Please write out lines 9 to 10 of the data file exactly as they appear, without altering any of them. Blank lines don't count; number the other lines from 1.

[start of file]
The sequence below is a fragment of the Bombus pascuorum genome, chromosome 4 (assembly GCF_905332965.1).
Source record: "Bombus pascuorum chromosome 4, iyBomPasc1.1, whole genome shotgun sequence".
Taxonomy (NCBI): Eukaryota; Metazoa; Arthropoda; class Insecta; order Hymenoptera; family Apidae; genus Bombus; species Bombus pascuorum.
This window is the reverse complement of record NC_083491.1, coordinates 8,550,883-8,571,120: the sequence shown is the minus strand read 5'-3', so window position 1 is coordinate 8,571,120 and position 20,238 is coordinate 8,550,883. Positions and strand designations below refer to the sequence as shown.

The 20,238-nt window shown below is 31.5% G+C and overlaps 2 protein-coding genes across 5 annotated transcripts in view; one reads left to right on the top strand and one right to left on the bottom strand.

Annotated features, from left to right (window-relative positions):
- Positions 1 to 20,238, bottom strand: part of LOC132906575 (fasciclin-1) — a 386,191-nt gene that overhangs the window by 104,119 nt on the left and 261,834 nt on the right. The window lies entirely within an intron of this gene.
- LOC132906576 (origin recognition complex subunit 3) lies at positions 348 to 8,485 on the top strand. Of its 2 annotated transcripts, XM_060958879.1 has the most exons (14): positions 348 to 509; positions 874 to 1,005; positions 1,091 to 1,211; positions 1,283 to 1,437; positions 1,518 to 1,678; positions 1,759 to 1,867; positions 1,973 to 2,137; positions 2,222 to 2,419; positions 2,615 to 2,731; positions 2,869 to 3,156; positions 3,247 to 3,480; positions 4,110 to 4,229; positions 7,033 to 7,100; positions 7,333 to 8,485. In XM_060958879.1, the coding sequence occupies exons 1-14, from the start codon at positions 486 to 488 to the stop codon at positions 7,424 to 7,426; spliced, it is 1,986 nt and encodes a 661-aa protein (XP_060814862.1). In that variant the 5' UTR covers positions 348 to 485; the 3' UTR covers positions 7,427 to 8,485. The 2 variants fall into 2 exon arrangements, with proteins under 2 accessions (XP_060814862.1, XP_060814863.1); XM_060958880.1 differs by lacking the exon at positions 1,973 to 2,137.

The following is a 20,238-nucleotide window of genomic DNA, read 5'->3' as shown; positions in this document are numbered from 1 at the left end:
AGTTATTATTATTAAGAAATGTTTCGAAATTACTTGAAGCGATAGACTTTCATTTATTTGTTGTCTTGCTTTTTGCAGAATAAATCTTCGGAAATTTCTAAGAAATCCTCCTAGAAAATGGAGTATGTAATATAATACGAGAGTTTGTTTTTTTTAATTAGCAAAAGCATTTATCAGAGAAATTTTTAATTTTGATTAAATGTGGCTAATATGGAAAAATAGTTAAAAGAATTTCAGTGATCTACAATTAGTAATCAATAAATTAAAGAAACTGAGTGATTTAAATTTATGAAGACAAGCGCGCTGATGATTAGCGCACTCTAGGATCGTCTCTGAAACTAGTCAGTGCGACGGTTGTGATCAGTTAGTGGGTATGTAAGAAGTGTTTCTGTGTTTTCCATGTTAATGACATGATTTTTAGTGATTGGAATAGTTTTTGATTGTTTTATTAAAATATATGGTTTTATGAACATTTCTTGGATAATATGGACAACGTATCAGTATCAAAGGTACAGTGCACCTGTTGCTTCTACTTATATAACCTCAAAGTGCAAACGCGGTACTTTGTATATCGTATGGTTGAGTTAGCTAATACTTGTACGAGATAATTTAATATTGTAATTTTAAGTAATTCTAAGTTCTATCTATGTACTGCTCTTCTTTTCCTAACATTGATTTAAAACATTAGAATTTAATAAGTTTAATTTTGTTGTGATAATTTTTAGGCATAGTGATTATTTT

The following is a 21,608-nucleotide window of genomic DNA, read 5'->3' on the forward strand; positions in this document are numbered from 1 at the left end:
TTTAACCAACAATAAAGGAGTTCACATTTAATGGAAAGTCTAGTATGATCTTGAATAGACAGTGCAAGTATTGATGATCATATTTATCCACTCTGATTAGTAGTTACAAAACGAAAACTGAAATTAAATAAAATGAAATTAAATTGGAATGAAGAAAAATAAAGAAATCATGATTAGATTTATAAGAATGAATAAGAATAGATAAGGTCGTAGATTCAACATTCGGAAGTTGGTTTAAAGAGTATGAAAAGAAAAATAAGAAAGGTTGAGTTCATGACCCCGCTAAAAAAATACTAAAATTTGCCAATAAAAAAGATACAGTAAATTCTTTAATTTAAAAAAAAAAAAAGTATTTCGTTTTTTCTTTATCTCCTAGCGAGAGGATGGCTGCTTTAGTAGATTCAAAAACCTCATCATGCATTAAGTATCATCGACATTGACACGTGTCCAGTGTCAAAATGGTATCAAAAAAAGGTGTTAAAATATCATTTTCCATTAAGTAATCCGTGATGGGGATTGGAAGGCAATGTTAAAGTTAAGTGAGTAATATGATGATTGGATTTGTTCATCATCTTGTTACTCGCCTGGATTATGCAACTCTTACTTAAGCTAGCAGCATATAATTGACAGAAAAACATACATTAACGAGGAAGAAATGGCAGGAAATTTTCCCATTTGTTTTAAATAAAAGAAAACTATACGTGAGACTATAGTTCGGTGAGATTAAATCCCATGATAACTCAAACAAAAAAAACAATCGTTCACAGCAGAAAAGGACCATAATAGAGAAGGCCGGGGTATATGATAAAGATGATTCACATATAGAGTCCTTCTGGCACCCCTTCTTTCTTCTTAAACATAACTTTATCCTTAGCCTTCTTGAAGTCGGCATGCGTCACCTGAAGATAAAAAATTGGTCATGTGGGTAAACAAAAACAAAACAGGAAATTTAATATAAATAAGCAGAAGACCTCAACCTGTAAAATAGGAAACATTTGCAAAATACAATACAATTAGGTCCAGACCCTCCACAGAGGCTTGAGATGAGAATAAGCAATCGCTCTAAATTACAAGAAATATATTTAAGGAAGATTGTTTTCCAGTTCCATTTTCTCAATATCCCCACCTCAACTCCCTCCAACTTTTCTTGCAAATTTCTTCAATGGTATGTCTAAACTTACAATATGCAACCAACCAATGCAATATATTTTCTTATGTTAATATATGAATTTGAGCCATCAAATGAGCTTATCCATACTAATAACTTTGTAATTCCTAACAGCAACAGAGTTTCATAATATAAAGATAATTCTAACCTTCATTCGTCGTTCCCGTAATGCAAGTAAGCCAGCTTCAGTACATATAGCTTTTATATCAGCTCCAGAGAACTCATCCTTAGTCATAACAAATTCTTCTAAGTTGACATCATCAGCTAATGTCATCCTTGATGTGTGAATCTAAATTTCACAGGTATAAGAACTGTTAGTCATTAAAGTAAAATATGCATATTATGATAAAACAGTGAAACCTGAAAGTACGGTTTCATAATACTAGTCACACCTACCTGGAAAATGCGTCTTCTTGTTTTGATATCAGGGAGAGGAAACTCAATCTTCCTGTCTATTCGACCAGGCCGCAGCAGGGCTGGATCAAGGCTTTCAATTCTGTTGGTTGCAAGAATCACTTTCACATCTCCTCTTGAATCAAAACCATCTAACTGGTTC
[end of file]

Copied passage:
The following is a 20,238-nucleotide window of genomic DNA, read 5'->3' as shown; positions in this document are numbered from 1 at the left end:
AGTTATTATTATTAAGAAATGTTTCGAAATTACTTGAAGCGATAGACTTTCATTTATTTGTTGTCTTGCTTTTTGCAGAATAAATCTTCGGAAATTTCTAAGAAATCCTCCTAGAAAATGGAGTATGTAATATAATACGAGAGTTTGTTTTTTTTAATTAGCAAAAGCATTTATCAGAGAAATTTTTAATTTTGATTAAATGTGGCTAATATGGAAAAATAGTTAAAAGAATTTCAGTGATCTACAATTAGTAATCAATAAATTAAAGAAACTGAGTGATTTAAATTTATGAAGACAAGCGCGCTGATGATTAGCGCACTCTAGGATCGTCTCTGAAACTAGTCAGTGCGACGGTTGTGATCAGTTAGTGGGTATGTAAGAAGTGTTTCTGTGTTTTCCATGTTAATGACATGATTTTTAGTGATTGGAATAGTTTTTGATTGTTTTATTAAAATATATGGTTTTATGAACATTTCTTGGATAATATGGACAACGTATCAGTATCAAAGGTACAGTGCACCTGTTGCTTCTACTTATATAACCTCAAAGTGCAAACGCGGTACTTTGTATATCGTATGGTTGAGTTAGCTAATACTTGTACGAGATAATTTAATATTGTAATTTTAAGTAATTCTAAGTTCTATCTATGTACTGCTCTTCTTTTCCTAACATTGATTTAAAACATTAGAATTTAATAAGTTTAATTTTGTTGTGATAATTTTTAGGCATAGTGATTATTTT